1.5mm worth of hair is still visible to the eye. If it were on the face you would call it “light stubble” or even “medium stubble”.
That’s essentially what it’ll look like on the sides and back of the head as the shortest length of the fade.
A 0.5 fade won’t have quite as “clean” and sharp of a finish as a skin fade, simply due to the stubbled appearance at the bottom of the sides and back.
Here’s an example of a skin fade:
As you can see, there’s no hair at all visible at the bottom of the sides and back before the blending into longer lengths starts further up.
This clean-shaven appearance can only be achieved using a razor. An electric shaver is usually used, but sometimes barbers use a straight razor if they want an ultra-clean finish.
Here’s an example of a 0.5 fade:
As you can see, the finish isn’t quite as sharp and clean as a skin fade. It still looks tidy and impressive, but you can clearly see a shadow-like effect at the bottom of the fade.
This is due to the appearance of the stubble that’s left over after using a #0.5 clipper guard.
Skin Fade Vs 0.5 Fade: How To Choose
Now that you know the difference, use these factors to determine which of these fades is for you.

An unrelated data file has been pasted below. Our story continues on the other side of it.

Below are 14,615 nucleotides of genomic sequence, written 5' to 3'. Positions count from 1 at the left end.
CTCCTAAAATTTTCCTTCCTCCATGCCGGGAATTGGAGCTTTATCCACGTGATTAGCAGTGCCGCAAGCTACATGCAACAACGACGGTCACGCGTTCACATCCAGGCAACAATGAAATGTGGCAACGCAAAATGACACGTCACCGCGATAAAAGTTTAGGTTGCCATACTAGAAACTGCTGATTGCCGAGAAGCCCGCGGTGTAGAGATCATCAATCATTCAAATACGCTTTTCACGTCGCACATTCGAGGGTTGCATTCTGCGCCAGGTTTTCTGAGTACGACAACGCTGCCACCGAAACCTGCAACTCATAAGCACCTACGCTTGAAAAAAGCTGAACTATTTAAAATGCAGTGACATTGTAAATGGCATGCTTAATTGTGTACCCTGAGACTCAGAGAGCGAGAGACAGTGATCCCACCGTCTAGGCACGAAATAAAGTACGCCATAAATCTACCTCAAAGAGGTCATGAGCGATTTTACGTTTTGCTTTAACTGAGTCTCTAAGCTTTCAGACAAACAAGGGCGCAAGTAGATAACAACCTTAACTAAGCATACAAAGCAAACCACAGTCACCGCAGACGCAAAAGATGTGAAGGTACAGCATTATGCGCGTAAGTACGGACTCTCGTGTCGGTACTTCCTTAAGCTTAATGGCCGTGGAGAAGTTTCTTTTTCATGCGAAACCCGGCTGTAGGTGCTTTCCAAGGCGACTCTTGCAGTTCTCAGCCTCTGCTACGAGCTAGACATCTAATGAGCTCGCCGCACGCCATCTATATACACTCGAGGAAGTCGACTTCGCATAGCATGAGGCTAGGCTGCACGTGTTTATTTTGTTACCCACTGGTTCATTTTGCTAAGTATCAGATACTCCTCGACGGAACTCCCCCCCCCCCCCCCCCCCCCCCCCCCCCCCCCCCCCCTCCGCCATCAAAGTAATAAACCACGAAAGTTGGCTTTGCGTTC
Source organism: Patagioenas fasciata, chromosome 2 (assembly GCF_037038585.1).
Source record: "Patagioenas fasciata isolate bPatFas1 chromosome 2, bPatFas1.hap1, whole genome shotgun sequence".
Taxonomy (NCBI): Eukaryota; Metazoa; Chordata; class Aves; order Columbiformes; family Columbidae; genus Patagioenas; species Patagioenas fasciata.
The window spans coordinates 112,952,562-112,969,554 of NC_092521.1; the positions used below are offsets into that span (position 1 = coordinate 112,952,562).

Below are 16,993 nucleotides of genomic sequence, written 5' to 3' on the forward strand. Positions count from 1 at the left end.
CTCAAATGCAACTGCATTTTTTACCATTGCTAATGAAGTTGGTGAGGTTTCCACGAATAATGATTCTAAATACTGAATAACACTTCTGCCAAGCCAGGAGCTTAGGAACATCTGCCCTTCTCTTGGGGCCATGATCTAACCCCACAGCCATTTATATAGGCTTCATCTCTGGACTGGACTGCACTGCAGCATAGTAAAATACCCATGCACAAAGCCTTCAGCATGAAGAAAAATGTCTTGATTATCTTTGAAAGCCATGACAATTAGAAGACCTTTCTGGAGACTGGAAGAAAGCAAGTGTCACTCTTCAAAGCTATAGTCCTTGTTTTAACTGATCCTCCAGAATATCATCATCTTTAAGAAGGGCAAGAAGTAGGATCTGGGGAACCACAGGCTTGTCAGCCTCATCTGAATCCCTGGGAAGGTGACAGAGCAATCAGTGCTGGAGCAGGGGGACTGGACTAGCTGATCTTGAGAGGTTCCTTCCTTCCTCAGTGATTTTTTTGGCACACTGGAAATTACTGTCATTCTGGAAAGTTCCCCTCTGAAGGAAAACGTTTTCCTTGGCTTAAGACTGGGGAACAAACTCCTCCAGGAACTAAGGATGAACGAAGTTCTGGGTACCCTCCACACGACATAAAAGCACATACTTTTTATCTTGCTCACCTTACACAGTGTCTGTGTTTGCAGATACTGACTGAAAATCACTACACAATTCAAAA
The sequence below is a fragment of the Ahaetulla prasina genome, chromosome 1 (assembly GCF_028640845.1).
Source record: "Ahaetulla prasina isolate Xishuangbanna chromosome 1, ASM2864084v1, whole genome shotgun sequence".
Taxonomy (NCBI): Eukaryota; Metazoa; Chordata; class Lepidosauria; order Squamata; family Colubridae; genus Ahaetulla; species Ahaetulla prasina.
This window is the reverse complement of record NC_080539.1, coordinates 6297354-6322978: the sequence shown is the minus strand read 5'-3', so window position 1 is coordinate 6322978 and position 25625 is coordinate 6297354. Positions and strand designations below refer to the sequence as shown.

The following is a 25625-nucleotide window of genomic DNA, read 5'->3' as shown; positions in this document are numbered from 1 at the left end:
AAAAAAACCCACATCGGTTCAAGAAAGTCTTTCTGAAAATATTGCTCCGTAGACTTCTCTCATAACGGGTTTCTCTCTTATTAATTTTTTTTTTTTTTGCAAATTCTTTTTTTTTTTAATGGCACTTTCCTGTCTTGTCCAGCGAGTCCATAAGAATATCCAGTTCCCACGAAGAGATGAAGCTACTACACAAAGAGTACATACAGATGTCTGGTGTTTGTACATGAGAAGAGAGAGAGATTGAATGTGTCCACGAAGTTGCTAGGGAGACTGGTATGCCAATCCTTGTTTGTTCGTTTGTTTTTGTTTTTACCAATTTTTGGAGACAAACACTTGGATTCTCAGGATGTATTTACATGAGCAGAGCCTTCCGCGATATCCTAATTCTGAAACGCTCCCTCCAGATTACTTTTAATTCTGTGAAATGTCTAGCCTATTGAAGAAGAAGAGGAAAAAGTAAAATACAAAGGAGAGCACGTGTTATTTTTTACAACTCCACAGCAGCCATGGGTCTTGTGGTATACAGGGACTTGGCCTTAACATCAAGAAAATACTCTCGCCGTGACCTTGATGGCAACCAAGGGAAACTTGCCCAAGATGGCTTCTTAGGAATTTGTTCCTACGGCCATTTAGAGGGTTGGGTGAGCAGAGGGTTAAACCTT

1. Shaving Tolerance
Some people just hate shaving. Razors need to cut close to get that clean finish – that much is clear.
But it’s the aftermath that some people just can’t tolerate. While you may get the benefit of a clean-shaven finish, it may be at the cost of some soreness and irritation.
While a good barber’s technique is likely to minimize this, you should still expect a skin fade to lead to a little more soreness than a 0.5 fade.
This is because skin fades require shaving while a 0.5 fade does not.
As I mentioned earlier, skin fades require the use of a razor to get that nice and clean finish. 0.5 fades, on the other hand, can be achieved entirely using a pair of clippers with no need for shaving with a razor.
When you’re using a #0.5 guard, you’re still clipping down very short (1.5mm), but you’re still not cutting as close as a razor would.
Because of this, you can expect less irritation when using a #0.5 guard than with an electric shaver, especially when you’re someone that’s already predisposed to it in the first place.
So, if you aren’t a shaving fan, a 0.5 fade may be a better option for you than a skin fade. The visual difference isn’t all that noticeable but the aftermath may be more comfortable.
Skin fades are high maintenance.
I’ve written an article on how long different fades last if you’re interested.
But this much is clear – you will find yourself having to attend the barber for a touch-up of a skin fade more often than you would with longer fade styles.
That’s assuming you want to maintain a consistently clean skin fade most of the time and don’t want even small amounts of stubble to be visible.